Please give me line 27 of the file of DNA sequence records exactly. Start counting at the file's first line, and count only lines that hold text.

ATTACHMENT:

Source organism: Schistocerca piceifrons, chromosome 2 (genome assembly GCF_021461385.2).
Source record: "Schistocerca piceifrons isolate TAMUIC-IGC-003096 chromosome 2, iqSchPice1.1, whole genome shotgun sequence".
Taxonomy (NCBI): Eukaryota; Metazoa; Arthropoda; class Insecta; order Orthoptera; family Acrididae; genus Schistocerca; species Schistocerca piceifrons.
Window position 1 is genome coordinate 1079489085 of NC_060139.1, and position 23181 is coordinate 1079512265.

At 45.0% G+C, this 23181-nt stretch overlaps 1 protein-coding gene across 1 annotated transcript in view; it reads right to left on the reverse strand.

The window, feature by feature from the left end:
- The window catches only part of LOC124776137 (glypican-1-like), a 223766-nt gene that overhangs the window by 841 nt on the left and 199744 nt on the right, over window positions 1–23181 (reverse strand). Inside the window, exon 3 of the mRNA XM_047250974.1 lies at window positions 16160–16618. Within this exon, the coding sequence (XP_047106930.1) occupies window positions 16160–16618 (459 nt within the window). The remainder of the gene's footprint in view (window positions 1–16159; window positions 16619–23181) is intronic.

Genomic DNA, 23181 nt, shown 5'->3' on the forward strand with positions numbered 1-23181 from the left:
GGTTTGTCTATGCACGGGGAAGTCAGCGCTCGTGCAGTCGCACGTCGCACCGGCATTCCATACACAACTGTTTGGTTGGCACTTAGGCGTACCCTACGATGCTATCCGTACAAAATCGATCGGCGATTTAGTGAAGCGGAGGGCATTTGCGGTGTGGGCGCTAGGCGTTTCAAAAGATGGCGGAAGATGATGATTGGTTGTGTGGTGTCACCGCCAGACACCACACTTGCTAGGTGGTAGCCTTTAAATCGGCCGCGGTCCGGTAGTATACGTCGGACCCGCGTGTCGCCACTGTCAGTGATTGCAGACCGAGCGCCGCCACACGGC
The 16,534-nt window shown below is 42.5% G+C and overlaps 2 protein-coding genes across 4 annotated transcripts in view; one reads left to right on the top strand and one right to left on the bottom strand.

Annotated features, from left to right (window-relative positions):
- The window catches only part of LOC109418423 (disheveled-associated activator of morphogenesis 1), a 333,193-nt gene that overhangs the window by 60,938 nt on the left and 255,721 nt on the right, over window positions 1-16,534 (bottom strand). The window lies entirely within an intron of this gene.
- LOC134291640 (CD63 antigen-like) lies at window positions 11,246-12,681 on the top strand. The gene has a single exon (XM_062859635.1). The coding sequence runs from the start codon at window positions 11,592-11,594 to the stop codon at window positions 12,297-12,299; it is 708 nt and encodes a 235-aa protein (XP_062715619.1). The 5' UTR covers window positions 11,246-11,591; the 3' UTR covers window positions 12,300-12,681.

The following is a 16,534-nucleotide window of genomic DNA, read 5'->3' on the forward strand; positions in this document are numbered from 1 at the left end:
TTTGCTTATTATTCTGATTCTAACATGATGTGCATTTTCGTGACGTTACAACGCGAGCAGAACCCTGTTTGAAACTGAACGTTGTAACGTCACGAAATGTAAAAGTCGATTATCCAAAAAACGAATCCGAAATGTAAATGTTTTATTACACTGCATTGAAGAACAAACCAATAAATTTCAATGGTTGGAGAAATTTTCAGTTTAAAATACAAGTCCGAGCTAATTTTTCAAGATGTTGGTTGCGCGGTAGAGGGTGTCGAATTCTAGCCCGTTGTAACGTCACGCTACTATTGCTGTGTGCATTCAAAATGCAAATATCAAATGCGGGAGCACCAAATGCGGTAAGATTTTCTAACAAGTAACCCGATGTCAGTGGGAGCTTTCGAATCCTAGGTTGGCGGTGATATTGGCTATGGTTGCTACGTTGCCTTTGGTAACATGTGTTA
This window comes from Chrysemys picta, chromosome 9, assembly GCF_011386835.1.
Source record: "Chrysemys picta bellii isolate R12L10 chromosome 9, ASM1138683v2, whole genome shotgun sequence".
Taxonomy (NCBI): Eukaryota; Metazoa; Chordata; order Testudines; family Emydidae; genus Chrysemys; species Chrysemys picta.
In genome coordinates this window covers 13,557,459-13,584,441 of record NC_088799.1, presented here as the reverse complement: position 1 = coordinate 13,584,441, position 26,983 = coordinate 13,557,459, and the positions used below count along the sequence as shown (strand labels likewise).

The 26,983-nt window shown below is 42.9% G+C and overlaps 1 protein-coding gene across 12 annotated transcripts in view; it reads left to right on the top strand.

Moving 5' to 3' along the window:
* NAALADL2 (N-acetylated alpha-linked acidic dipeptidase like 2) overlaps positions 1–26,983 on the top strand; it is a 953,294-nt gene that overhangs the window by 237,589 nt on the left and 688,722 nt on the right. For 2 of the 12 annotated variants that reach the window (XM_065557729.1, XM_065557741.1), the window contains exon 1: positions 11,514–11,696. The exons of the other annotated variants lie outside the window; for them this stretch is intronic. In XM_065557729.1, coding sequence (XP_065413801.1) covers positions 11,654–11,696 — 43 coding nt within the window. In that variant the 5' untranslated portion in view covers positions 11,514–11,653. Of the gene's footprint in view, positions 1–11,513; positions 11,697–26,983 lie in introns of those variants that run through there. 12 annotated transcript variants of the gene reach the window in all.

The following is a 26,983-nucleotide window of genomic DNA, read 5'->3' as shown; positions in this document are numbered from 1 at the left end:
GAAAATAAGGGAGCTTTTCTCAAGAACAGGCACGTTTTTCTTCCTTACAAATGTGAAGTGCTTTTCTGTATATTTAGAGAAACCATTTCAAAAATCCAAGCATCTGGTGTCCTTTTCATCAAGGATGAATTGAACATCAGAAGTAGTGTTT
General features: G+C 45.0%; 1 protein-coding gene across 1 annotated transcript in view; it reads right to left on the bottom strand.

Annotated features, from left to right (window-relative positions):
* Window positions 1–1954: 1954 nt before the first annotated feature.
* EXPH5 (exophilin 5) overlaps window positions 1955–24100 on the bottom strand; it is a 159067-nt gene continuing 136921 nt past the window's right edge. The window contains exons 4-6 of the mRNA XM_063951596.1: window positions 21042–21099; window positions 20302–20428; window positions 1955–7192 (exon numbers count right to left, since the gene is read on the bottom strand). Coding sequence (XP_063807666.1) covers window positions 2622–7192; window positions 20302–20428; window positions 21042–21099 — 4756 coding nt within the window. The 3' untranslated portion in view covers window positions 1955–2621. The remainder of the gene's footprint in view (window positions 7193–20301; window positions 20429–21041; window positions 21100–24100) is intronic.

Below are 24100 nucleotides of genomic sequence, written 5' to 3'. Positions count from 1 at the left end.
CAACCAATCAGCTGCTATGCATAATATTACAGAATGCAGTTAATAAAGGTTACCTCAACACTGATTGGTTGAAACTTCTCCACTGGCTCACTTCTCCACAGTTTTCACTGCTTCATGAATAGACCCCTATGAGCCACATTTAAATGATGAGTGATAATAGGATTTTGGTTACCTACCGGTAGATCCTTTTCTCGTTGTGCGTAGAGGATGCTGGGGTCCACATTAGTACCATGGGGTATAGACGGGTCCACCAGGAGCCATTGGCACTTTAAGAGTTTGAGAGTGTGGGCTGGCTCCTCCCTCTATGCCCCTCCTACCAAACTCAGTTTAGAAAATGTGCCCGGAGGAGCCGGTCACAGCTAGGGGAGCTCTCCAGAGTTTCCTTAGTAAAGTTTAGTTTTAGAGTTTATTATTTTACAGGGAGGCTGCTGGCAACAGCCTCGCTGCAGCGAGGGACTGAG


* Window positions 1–1954: 1954 nt before the first annotated feature.